JoAnne Skelly: Why are there no tomatoes

Someone asked me this week why there were no tomatoes developing on his plants. The plants look healthy, have lots of leaves, but few fruit are developing.

Poor fruit set on tomatoes, peppers and eggplants, which are in the same family as tomatoes, is influenced by various factors including temperature, relative humidity and soil moisture.

Maximum growth is achieved when temperatures range between 70 and 85 degrees during the day and 60 and 68 degrees at night. Temperatures above or below these optimums curtail growth abort blossoms and impair fruit set.

During the past weeks, we have been experiencing daytime temperatures in the mid- to upper-90s, too hot for happy tomatoes. Thankfully, the nighttime temperatures have been great for tomatoes, staying in the 60s.

When temperatures rise above 90 degrees, many blossoms dry up and fall off without being pollinated. Those flowers that remain on the plant may have pollen (male) and stigmatic surfaces (female) that dry out, causing poor fruit set.

So, the main factor in the current poor fruit set is likely the high temperatures over too many days.

In addition, the strong dry winds have been drying out the flower parts or actually knocking flowers off. Gentle breezes, on the other hand, would actually help in the pollinating process.

Considering that tomatoes thrive when the relative humidity is between 40 percent and 70 percent, we are lucky we ever get tomatoes to set in Nevada, since the relative humidity here is often below 20 percent during the day.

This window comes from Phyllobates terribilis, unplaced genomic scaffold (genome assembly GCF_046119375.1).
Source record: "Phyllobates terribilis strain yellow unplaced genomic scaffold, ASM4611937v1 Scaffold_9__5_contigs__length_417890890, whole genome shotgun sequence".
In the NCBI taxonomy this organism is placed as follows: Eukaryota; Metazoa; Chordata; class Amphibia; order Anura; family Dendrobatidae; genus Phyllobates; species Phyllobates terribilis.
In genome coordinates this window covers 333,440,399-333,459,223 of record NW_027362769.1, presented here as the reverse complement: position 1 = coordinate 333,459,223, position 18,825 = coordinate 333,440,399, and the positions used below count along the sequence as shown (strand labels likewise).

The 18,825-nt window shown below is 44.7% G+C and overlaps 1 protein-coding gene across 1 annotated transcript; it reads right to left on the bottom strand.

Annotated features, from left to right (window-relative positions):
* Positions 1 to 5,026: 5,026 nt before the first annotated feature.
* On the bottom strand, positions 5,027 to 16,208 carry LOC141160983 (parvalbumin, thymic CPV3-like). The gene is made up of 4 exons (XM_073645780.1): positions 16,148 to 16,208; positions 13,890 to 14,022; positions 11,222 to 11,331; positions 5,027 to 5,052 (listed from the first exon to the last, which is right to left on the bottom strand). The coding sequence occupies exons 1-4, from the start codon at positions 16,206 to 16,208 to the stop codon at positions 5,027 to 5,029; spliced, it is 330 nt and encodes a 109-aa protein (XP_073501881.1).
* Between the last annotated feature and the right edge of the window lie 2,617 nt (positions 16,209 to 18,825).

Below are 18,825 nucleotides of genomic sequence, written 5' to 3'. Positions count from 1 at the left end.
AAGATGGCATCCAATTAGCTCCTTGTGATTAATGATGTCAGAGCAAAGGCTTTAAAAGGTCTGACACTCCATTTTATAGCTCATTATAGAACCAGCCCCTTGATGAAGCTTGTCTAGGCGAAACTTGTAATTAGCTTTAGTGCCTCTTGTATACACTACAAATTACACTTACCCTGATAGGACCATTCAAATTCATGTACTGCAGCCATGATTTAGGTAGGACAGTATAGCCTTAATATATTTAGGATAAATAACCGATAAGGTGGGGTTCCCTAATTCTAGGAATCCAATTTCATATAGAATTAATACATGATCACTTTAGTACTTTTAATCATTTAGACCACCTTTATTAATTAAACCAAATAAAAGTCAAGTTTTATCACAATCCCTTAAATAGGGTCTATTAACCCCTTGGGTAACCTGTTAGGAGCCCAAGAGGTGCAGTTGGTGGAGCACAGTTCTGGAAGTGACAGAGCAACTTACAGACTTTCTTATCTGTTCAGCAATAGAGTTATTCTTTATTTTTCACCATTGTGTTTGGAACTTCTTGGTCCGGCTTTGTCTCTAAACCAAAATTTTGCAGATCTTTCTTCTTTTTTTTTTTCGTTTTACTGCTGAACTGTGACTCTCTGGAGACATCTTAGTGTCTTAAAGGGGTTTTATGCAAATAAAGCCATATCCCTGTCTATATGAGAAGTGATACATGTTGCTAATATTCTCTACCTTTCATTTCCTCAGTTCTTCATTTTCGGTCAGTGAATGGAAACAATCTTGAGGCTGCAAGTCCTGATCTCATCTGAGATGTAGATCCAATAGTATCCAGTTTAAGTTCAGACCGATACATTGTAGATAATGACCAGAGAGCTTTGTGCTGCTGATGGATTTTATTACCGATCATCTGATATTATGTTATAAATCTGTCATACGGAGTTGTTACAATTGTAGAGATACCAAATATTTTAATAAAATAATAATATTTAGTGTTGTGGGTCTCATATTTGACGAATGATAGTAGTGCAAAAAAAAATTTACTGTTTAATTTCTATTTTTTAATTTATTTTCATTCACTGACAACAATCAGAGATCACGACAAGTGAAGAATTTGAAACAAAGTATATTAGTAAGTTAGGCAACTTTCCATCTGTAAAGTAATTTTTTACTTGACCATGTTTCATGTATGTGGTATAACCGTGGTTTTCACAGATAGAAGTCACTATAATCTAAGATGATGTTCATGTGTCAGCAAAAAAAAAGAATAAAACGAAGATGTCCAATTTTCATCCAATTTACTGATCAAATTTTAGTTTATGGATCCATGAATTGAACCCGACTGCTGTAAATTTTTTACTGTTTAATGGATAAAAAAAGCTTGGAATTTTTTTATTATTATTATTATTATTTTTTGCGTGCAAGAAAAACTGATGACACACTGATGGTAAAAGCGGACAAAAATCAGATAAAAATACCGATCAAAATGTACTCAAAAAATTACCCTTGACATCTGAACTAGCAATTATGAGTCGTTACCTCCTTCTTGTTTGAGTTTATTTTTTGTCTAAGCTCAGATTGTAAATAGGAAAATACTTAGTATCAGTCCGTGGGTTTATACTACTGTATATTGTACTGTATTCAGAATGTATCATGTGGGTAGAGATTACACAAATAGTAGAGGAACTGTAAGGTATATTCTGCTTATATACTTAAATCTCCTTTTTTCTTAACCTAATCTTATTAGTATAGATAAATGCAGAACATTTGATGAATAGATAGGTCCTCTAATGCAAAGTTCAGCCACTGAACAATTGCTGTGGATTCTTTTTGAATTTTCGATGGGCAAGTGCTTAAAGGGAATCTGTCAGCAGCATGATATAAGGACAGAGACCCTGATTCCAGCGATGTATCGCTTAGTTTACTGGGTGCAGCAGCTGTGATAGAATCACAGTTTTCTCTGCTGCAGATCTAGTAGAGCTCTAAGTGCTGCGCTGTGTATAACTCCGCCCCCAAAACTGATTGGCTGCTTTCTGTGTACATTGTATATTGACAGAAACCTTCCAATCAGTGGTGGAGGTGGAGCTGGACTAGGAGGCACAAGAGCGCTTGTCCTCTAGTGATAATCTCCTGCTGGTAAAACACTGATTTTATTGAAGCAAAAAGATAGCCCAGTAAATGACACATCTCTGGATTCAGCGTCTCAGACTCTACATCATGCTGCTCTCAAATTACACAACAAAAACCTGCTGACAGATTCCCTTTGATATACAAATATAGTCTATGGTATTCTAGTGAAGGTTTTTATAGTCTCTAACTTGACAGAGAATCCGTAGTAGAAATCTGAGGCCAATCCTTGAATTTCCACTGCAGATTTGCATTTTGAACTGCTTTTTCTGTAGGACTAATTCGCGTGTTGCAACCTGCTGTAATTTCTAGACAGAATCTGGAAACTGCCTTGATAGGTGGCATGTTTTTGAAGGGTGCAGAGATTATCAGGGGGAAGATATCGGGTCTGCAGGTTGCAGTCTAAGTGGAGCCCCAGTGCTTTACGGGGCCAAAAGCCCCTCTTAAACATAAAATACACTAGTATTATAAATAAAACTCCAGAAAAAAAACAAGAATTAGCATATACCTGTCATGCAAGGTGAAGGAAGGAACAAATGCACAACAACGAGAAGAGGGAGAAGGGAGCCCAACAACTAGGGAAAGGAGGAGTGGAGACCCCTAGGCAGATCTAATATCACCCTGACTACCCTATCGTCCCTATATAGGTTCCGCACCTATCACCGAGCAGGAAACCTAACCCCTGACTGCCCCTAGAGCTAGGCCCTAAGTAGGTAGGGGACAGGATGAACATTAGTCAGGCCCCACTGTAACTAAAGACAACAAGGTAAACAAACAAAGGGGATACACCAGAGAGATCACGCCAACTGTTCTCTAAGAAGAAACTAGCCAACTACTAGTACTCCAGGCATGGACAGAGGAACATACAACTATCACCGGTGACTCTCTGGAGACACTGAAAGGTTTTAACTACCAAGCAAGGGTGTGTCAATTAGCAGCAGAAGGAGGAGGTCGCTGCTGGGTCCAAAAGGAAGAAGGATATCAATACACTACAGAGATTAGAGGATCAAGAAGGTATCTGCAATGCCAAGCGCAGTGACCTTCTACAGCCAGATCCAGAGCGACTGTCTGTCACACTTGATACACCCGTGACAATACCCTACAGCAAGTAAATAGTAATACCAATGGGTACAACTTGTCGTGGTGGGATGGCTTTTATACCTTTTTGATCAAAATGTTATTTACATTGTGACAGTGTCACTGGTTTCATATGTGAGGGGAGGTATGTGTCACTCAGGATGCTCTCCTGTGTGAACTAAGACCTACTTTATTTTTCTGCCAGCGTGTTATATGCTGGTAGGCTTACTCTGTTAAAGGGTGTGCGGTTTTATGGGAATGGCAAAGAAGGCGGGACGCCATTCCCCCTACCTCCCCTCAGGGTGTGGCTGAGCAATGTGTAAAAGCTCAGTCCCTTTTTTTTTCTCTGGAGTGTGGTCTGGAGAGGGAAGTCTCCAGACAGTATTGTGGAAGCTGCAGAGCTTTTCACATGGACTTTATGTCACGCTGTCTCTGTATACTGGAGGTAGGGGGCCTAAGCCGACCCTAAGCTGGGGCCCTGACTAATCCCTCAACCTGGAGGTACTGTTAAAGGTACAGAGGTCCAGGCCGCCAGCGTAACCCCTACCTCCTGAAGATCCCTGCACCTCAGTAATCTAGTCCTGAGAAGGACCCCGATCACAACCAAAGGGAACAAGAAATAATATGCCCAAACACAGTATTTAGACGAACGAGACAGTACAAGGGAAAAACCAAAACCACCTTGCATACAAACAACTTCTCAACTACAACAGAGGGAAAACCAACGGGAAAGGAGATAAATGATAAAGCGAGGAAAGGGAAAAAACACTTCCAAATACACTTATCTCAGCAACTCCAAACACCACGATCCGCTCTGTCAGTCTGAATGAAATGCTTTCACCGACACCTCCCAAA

Dry or wet soil can be additional reasons for poor fruit set. The blossoms dry up and fall off when the plants don’t receive enough water. Too much water rots roots preventing the plant from absorbing the water it needs. Soil should be evenly moist, but not soggy, to a depth of 12 inches.

Another reason tomato plants may struggle is the amount of light they receive. Although plants can survive and produce some fruit with only six hours of sunlight per day, yield is higher with eight or more hours.

Too much nitrogen fertilizer or manure promotes leaf growth at the expense of blossoms and fruit. Too little nitrogen also reduces fruit set. Fertilize tomatoes on planting, then after the fruit sets and is one-third of its full size, but still green. Fertilize again two weeks after harvesting the first fruit, and then a month later if we have a long season.

JoAnne Skelly is Associate Professor & Extension Educator, Emerita at University of Nevada Cooperative Extension. She can be reached at


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